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      Intracellular pH and its response to CO2-driven seawater acidification in symbiotic versus non-symbiotic coral cells.

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          Regulating intracellular pH (pHi) is critical for optimising the metabolic activity of corals, yet the mechanisms involved in pH regulation and the buffering capacity within coral cells are not well understood. Our study investigated how the presence of symbiotic dinoflagellates affects the response of pHi to PCO2-driven seawater acidification in cells isolated from Pocillopora damicornis. Using the fluorescent dye BCECF-AM, in conjunction with confocal microscopy, we simultaneously characterised the pHi response in host coral cells and their dinoflagellate symbionts, in symbiotic and non-symbiotic states under saturating light, with and without the photosynthetic inhibitor DCMU. Each treatment was run under control (pH 7.8) and CO2-acidified seawater conditions (decreasing pH from 7.8 to 6.8). After 105 min of CO2 addition, by which time the external pH (pHe) had declined to 6.8, the dinoflagellate symbionts had increased their pHi by 0.5 pH units above control levels when in the absence of DCMU. In contrast, in both symbiotic and non-symbiotic host coral cells, 15 min of CO2 addition (0.2 pH unit drop in pHe) led to cytoplasmic acidosis equivalent to 0.3-0.4 pH units irrespective of whether DCMU was present. Despite further seawater acidification over the duration of the experiment, the pHi of non-symbiotic coral cells did not change, though in host cells containing a symbiont cell the pHi recovered to control levels when photsynthesis was not inhibited. This recovery was negated when cells were incubated with DCMU. Our results reveal that photosynthetic activity of the endosymbiont is tightly coupled with the ability of the host cell to recover from cellular acidosis after exposure to high CO2/low pH.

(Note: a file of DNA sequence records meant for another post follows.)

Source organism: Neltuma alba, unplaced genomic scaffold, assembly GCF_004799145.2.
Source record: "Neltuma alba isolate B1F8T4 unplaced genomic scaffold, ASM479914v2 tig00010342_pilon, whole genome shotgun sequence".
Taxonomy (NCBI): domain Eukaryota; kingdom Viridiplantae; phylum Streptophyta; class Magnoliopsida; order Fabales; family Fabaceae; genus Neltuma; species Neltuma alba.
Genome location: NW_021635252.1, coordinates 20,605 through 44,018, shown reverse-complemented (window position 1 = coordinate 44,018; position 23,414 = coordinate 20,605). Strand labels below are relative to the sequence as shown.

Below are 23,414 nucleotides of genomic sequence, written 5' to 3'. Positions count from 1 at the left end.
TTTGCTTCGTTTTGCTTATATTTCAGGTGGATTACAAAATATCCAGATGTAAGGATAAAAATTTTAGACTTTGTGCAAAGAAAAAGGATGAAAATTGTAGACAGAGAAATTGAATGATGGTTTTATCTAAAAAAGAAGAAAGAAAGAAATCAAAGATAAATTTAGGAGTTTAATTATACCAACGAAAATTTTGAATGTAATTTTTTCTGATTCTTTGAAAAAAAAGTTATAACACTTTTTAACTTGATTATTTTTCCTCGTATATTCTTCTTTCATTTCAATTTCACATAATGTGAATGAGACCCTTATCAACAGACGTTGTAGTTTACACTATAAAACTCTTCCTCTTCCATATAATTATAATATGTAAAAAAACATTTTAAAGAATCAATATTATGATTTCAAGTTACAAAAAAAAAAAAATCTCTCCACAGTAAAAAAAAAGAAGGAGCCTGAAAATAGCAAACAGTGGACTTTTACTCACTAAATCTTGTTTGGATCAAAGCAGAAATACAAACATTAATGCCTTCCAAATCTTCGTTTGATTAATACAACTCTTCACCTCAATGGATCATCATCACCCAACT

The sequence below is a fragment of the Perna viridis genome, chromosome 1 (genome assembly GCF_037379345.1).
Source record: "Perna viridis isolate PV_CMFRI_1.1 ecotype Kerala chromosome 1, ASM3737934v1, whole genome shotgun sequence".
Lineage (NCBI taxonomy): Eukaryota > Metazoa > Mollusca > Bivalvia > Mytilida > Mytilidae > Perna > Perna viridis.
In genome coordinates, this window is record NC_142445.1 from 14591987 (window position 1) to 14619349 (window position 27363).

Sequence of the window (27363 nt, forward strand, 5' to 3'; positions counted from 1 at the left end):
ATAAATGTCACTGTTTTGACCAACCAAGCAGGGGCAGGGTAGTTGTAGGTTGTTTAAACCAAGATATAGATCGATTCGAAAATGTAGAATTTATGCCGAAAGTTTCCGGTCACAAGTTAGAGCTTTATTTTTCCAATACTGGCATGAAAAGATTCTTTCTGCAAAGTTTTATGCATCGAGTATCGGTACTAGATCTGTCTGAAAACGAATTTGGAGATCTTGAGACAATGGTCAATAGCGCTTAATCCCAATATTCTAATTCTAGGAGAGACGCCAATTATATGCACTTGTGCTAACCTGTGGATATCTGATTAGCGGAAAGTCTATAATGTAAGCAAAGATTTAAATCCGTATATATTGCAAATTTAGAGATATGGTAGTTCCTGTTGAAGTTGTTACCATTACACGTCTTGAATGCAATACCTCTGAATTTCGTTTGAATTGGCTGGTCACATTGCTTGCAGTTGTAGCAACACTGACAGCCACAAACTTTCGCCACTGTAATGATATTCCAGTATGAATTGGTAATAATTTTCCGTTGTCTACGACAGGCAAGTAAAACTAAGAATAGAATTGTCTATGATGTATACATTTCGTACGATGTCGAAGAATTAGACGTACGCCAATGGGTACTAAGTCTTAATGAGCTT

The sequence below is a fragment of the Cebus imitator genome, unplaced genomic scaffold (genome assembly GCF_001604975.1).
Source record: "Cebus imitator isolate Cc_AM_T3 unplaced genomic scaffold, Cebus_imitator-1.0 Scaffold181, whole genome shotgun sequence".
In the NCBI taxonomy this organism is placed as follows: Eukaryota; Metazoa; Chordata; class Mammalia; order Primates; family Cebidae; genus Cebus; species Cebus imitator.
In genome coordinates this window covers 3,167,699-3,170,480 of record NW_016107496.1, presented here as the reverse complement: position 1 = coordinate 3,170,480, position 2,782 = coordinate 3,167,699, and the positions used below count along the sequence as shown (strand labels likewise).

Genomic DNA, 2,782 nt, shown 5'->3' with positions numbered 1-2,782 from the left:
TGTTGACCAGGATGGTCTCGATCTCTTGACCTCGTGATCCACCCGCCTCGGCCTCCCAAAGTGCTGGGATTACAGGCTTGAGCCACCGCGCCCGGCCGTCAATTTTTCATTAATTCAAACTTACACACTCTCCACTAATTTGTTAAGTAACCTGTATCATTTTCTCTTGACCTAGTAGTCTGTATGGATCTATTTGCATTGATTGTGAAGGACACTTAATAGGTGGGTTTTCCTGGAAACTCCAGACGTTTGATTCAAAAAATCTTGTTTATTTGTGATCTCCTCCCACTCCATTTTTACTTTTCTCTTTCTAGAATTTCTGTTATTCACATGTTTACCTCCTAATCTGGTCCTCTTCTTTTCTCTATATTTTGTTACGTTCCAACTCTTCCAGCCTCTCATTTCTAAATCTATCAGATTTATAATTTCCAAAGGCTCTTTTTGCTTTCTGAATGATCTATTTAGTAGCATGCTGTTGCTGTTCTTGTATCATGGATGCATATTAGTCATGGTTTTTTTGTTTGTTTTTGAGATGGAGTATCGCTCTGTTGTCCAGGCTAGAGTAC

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          Author and article information

          J. Exp. Biol.
          The Journal of experimental biology
          Jun 1 2014
          : 217
          : Pt 11
          [1 ] School of Biological Sciences, Victoria University of Wellington, Kelburn Parade, Wellington 6140, New Zealand.
          [2 ] Hawaii Institute of Marine Biology, University of Hawaii, PO Box 1346, Kaneohe, HI 96744, USA.
          [3 ] School of Biological Sciences, Victoria University of Wellington, Kelburn Parade, Wellington 6140, New Zealand
          © 2014. Published by The Company of Biologists Ltd.

          Symbiodinium, Climate change, Acidosis


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